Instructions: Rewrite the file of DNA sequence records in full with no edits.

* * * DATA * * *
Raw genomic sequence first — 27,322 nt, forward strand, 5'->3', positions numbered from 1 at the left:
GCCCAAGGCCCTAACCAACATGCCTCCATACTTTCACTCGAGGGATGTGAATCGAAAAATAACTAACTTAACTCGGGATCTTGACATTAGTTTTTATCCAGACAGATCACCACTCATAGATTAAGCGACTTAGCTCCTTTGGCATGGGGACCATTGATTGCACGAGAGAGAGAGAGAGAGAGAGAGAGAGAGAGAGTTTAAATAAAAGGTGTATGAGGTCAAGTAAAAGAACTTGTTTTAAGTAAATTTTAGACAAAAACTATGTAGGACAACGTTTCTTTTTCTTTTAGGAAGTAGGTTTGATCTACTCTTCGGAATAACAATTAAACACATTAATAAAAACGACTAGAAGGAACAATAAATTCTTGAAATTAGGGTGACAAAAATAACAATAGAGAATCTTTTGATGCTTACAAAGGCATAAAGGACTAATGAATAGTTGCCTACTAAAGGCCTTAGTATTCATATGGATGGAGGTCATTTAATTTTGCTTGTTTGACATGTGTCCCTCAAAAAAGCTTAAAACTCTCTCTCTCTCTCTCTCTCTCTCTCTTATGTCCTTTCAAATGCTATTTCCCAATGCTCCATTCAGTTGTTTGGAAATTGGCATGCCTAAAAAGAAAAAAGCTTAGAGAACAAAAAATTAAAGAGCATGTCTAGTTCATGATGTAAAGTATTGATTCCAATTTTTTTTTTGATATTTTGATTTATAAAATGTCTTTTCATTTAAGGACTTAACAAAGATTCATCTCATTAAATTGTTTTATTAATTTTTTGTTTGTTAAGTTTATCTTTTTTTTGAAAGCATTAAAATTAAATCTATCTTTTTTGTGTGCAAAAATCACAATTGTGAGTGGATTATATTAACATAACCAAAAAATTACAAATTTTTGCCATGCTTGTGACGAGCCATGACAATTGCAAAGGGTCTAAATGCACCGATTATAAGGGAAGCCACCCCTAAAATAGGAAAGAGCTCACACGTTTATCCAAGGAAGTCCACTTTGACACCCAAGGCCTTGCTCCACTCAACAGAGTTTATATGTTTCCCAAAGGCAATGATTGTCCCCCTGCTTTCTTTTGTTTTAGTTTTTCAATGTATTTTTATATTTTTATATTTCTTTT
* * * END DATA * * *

Raw genomic sequence first — 27,322 nt, forward strand, 5'->3', positions numbered from 1 at the left:
GCCCAAGGCCCTAACCAACATGCCTCCATACTTTCACTCGAGGGATGTGAATCGAAAAATAACTAACTTAACTCGGGATCTTGACATTAGTTTTTATCCAGACAGATCACCACTCATAGATTAAGCGACTTAGCTCCTTTGGCATGGGGACCATTGATTGCACGAGAGAGAGAGAGAGAGAGAGAGAGAGAGAGAGTTTAAATAAAAGGTGTATGAGGTCAAGTAAAAGAACTTGTTTTAAGTAAATTTTAGACAAAAACTATGTAGGACAACGTTTCTTTTTCTTTTAGGAAGTAGGTTTGATCTACTCTTCGGAATAACAATTAAACACATTAATAAAAACGACTAGAAGGAACAATAAATTCTTGAAATTAGGGTGACAAAAATAACAATAGAGAATCTTTTGATGCTTACAAAGGCATAAAGGACTAATGAATAGTTGCCTACTAAAGGCCTTAGTATTCATATGGATGGAGGTCATTTAATTTTGCTTGTTTGACATGTGTCCCTCAAAAAAGCTTAAAACTCTCTCTCTCTCTCTCTCTCTCTCTCTTATGTCCTTTCAAATGCTATTTCCCAATGCTCCATTCAGTTGTTTGGAAATTGGCATGCCTAAAAAGAAAAAAGCTTAGAGAACAAAAAATTAAAGAGCATGTCTAGTTCATGATGTAAAGTATTGATTCCAATTTTTTTTTTGATATTTTGATTTATAAAATGTCTTTTCATTTAAGGACTTAACAAAGATTCATCTCATTAAATTGTTTTATTAATTTTTTGTTTGTTAAGTTTATCTTTTTTTTGAAAGCATTAAAATTAAATCTATCTTTTTTGTGTGCAAAAATCACAATTGTGAGTGGATTATATTAACATAACCAAAAAATTACAAATTTTTGCCATGCTTGTGACGAGCCATGACAATTGCAAAGGGTCTAAATGCACCGATTATAAGGGAAGCCACCCCTAAAATAGGAAAGAGCTCACACGTTTATCCAAGGAAGTCCACTTTGACACCCAAGGCCTTGCTCCACTCAACAGAGTTTATATGTTTCCCAAAGGCAATGATTGTCCCCCTGCTTTCTTTTGTTTTAGTTTTTCAATGTATTTTTATATTTTTATATTTCTTTT